In Mr. Sharpe’s view, the introduction of BPU’s could not be distinguished in collective agreement terms from the introduction of Isco car movers.  As such, said Mr. Sharpe, the assignment fell within an agreement made between the parties at the time that the operation of Isco car movers was assigned to members of the CUTE 6 bargaining unit whereby their operation would be limited to two cars.  He saw the Railway’s introduction of BPU’s, coupled with its declared intention of operating them with more than two cars, to be a breach of that agreement.  He was particularly concerned about what the UTU perceived as a failure on the part of the Railway to give clear notice of its intention to use the BPU’s with more than two cars and a failure to negotiate that use of BPU’s with the running trades unions.


III – Decision


          The issue raised in the jurisdictional umpire process is limited to a consideration of whether a contested work assignment falls within the criteria set out in Article XV of the Constitution.  In particular, Article XV(2) provides in part that:


[J]urisdictional lines should not inhibit efficient operation of the Railway; provided, however, that work required to be performed by a qualified trades person will be performed by an employee with the requisite trade qualification.


That aspect of the provision embraces the issues raised in this dispute.  The submission of the Railway is that its proposal to introduce BPU’s to be operated by members of CUTE 6 will achieve efficiencies in its operations with respect to the distribution and pickup of ties.  That submission falls within the scope of the reasoning that gave rise to the introduction of the jurisdictional process.  The Railway’s answer to the issues raised by the UTU is that the arrangement made with respect to Isco car movers preceded the introduction of the jurisdictional umpire provision and, in any event, was made expressly subject to the right of the Railway to revisit the use of car movers when the proceedings that gave rise to the jurisdictional umpire provision were concluded.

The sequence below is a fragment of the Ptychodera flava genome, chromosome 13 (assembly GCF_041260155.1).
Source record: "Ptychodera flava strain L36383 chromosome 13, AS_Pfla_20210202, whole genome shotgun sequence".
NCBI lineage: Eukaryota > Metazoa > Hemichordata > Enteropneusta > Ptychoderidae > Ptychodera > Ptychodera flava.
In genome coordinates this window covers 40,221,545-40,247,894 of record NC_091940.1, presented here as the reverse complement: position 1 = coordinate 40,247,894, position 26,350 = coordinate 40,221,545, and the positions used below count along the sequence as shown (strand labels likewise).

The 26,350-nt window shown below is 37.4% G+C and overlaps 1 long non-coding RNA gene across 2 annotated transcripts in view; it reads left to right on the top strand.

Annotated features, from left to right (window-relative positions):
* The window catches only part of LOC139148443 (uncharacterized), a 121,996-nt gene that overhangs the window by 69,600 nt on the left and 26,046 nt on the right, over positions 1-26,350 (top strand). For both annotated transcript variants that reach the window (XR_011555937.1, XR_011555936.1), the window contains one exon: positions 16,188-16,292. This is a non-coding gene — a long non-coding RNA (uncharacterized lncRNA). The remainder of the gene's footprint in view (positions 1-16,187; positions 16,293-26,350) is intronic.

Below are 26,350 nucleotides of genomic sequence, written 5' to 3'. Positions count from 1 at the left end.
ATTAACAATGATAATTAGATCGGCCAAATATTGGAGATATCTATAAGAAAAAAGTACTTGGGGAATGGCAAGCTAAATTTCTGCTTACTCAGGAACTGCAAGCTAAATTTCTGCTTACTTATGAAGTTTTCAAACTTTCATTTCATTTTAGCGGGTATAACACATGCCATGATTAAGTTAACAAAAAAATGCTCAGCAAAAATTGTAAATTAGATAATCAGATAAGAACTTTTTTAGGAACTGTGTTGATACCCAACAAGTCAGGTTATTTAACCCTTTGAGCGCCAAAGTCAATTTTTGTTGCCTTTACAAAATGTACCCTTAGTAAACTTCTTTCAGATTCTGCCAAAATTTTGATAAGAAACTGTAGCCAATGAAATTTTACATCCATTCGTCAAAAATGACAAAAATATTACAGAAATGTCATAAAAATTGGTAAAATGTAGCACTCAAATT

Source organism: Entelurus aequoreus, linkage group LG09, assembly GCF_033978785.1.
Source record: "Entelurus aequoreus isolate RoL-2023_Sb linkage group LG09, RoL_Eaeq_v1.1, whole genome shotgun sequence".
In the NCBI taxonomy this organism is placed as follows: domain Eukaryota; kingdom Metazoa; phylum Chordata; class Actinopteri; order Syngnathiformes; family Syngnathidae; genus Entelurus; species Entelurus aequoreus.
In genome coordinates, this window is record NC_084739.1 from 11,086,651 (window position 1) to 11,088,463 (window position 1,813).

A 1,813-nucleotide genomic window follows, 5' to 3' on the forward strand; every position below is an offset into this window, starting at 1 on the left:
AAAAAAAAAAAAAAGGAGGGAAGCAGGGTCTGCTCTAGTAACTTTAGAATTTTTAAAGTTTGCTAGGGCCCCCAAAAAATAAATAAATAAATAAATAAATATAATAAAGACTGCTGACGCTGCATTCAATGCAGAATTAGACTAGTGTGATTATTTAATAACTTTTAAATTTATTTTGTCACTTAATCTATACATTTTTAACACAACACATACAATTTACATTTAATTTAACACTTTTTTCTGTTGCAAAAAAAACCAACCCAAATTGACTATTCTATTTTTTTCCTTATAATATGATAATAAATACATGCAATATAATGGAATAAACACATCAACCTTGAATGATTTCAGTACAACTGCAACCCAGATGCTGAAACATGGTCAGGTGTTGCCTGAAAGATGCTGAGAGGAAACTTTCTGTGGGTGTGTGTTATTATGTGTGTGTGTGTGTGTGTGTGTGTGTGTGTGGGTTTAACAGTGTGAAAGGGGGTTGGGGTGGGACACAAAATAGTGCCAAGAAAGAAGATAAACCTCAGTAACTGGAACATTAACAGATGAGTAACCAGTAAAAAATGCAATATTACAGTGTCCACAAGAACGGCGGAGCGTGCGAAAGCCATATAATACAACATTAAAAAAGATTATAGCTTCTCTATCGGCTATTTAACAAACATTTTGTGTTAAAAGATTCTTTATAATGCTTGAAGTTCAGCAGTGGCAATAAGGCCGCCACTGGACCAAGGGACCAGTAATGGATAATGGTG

The response of the Railway to CUTE 1 was that CUTE 6 employees now operate car moving equipment and that any issue with respect to regulatory approval and the adequacy of training will be addressed through the Ministry.  I agree with that submission.  The sole question raised in these proceedings that falls within the limited scope of the jurisdictional provision is whether the work assignment in question, being the pickup and recovery of ties using a BPU operated by two CUTE 6 operators, is justified by the material submitted by the Railway.  On the Railway’s submission, the cost, manpower and equipment efficiencies it anticipates, if achieved, will support the conclusion that using a BPU as the motive force is consistent with Article XV.


In terms of whether the operational efficiencies contemplated by the Railway will be achieved, the answer is that if they are not achieved, it is open to CUTE 1 to apply for jurisdiction over the operation of BPU’s, or, alternatively, to require that the distribution and pickup of ties be performed using a work train.  The same conclusion applies to the question of regulatory approval of BPU’s, the qualifications of employees assigned to their operation and the establishment of approved training programs that meet the requirements of the Ministry.  If regulatory approval is not received, the Railway will not be able to operate BPU’s.


I digress to note that the jurisdictional umpire process has proven to be extremely controversial.  In the context of that controversy, I agree with CUTE 1 that caution must be exercised to prevent the process from being used as a medium to undermine wage rates.  If, for example, employees from outside CUTE 1 and the UTU were assigned to operate locomotives or trains at lesser wage rates on the basis that the cost savings would increase productivity, that move would fall well outside the jurisdictional umpire criteria.  But the application of that reasoning to a particular motive power unit will depend on a number of factors, including the nature of the unit and the work to which it is assigned.  If, for instance, a BPU was used in revenue service, either passenger or freight, the Railway would be required to justify why its operation should be assigned to employees outside CUTE 1 and the UTU.


Here the narrow issue is whether a BPU can be operated by qualified CUTE 6 employees coincidental with the CUTE 6 task of distributing and recovering ties.  That particular work assignment falls within the jurisdictional umpire criteria.  In particular, the use of a BPU operated by CUTE 6 employees introduces the manpower and equipment efficiencies that can be achieved by multi-tasking the tie peddling and recovery process.  It is not simply a question of replacing a three-person work train crew with two CUTE 6 employees.  Rather, the proposal introduces a significant range of wage and equipment cost efficiencies that cannot be achieved through the assignment of CUTE 1 and UTU employees to the operation of the BPU’s or by continuing to assign the tie peddling task to work train crews.  I conclude that the proposal to assign the operation of BPU’s to CUTE 6 employees for purposes of distributing and recovering ties is in accord with the provisions of Article XV.


          DATED at the City of Prince George, in the Province of British Columbia, this 3rd day of April, 2001.




                     H. ALLAN HOPE, Q.C. – Arbitrator